There’s always a good reason to get outdoors, but this trifecta of events will make it impossible to stay inside. Join Iowa Natural Heritage Foundation in western Iowa over the first weekend of June. We’re celebrating our great state’s natural areas with a combined volunteer event, the dedication of a new Bird Conservation Area and the Loess Hills Prairie Seminar. Continue reading
Invasive plant species are like the common cold: They’re easily caught, undesirable and if left untreated, can lead to something much more serious. Across Iowa, a variety of species threaten our native ecosystems. These weeds dominate and choke out wild and native plants, leading to less diverse native natural areas.
The following are five of the most common and threatening invasive species in Iowa.
Here comes Peter Cottontail — and he’s right in your backyard! The cottontail rabbit is one of Iowa’s most popular native species and can be found across the state. These cute critters are common, but still hold a few surprises. Here are five unusual facts about the species:
- Female cottontails are slightly larger than the males, but the average rabbit weighs around two pounds and is 14 to 20 inches long.
- In states with high agriculture production, like Iowa, cottontails seek out waste grains — including corn, soybeans and wheat — to eat in the fall and winter.
- Cottontails have eyes on the sides of their heads, which makes it easy for them to spot danger without moving.
- Most cottontails spend their whole life within a five-acre radius.
- Ideal rabbit habitat in Iowa includes a mix of cropland, grassland, brushy woodland, briar patches and hedgerows.
Want to learn more about the cottontail rabbit? Check out additional information from our friends at the Iowa DNR under “Mammals,” here.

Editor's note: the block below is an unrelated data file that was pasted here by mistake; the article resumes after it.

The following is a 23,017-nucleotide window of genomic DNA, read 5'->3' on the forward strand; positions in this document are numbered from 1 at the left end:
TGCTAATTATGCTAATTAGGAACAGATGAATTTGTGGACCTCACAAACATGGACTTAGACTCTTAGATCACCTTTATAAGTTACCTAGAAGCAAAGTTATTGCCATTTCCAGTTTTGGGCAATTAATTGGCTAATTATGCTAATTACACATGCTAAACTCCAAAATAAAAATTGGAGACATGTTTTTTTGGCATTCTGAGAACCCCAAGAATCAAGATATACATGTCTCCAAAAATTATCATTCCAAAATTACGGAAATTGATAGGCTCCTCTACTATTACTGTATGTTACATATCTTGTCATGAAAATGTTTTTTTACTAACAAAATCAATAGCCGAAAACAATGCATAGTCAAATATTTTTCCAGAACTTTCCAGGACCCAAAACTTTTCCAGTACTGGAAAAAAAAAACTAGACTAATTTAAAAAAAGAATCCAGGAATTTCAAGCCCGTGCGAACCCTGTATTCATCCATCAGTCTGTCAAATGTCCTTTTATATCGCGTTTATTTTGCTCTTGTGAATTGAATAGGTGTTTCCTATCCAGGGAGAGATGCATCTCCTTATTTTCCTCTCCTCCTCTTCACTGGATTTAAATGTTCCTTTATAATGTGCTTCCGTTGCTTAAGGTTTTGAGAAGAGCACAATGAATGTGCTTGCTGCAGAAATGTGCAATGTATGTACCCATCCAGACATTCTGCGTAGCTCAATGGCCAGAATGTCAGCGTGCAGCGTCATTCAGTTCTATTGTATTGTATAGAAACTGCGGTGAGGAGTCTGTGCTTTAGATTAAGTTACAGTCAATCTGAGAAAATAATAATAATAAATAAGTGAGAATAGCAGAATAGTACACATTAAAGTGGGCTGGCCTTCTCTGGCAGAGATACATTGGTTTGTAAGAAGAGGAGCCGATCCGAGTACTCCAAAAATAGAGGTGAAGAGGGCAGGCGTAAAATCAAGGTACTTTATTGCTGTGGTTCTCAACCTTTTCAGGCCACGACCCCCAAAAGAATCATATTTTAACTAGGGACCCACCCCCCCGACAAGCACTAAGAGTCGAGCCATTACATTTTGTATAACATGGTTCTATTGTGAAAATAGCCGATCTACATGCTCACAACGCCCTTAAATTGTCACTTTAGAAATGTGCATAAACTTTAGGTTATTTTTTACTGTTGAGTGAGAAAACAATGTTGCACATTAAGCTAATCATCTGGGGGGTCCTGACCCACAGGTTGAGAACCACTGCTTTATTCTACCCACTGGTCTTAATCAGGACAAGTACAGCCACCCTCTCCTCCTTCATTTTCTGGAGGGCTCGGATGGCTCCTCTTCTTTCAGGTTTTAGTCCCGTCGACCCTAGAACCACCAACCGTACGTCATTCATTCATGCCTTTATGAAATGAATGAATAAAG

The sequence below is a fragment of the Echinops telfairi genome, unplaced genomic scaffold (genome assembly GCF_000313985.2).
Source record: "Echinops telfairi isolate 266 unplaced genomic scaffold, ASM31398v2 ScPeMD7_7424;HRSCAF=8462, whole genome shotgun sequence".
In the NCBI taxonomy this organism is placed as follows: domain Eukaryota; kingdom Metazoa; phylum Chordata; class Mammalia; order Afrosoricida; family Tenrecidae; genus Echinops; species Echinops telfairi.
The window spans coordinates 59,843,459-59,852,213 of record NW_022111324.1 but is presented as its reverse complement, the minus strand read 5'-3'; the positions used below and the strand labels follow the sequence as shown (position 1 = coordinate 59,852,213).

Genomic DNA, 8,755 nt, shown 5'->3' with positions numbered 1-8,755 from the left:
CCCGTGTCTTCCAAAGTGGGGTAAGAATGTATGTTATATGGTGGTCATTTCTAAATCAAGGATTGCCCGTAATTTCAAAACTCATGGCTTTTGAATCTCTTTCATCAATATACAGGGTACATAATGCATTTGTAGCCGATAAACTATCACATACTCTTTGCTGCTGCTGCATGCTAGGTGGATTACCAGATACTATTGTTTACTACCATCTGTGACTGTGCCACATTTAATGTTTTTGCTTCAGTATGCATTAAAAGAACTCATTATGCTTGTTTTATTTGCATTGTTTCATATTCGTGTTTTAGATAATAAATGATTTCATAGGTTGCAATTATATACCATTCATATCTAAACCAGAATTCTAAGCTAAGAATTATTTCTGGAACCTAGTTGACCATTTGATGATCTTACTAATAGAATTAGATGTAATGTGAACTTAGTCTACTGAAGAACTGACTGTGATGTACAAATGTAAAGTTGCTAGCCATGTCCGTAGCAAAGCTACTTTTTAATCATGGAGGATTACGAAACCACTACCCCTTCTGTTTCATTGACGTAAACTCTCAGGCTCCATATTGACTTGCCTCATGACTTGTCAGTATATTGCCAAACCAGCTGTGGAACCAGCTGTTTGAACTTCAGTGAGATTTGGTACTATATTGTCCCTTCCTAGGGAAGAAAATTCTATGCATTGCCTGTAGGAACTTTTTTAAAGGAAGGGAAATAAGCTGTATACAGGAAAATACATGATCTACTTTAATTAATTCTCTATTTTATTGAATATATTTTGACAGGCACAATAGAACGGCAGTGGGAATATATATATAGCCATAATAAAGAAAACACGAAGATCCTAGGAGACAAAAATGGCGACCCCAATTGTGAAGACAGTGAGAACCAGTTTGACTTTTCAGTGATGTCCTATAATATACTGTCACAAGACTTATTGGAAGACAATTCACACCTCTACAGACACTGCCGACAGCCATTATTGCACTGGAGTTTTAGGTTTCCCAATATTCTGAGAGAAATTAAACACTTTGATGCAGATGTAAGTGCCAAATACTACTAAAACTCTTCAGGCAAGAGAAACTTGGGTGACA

With Sandhill Crane (Grus canadensis) season approaching in mid-March, take the opportunity to brush up on your crane knowledge.This bird has been in Iowa since the nineteenth century, but as European settlements grew, the Sandhill Crane population decreased. At the turn of the twentieth century, even migrant cranes were rare. But in 1992, Sandhill Cranes successfully nested in Iowa again at Otter Creek Wildlife Management Area in Tama County, according to the Iowa DNR.
Check out these other five facts about Sandhill Cranes: Continue reading
*From the Iowa Department of Natural Resources
Last year, more than 8,000 Iowa taxpayers helped boost wildlife conservation with donations to the Fish and Wildlife Fund on their tax form. This marks the fourth straight year donations to the fund have increased, a trend that Stephanie Shepherd, DNR Wildlife Diversity Biologist, hopes to continue in 2014. Continue reading
In this episode of Iowa Outdoors, Kellie and Scott take a look back at their previous seasons and highlight some adventurous ways to explore the state of Iowa. They will take you to Lake Rathbun where you can see kiteboarders of Iowa, Winneshiek County where you can explore Coldwater Cave (the longest cave in the upper Midwest), fly over Madison County to catch the bird’s-eye view of a paraglider and get an ariel tour of Iowa’s first full-line zipline course in Dubuque.
Iowa Outdoors is produced in partnership with the Iowa DNR, and is made possible by REAP funds for environmental education.
To find information on how to subscribe to receive the Iowa Outdoors Magazine visit their website or call 1-800-361-8072.
On August 11, David Zahrt visited the INHF office. David worked here part-time until 2010 doing outreach to encourage land protection in the Loess Hills. David and his siblings together protected their multi-generation family land near Turin through INHF. Now known as Reese Homestead, the homestead is owned by Monona County Conservation Board; the prairie hills around it are owned by the Iowa DNR.
After David worked for INHF, he moved to Nevada. He stopped through Des Moines because he has been on the Climate March since March 1st, 2014. The goal of this walk is to change the heart and mind of Americans, our elected leaders and people across the world by stressing the importance of acting now to address the climate crisis. There are 320 marchers on this walk from 37 states and seven countries; 35 members have pledged to walk full time. The walk started in Los Angeles, and marchers average about 15 miles per day. They hope to reach Washington, D.C. by November 1.
We wish David the best of luck on the rest of his journey! To learn more information about the walk, read blog posts, meet the marchers and more, check out their website.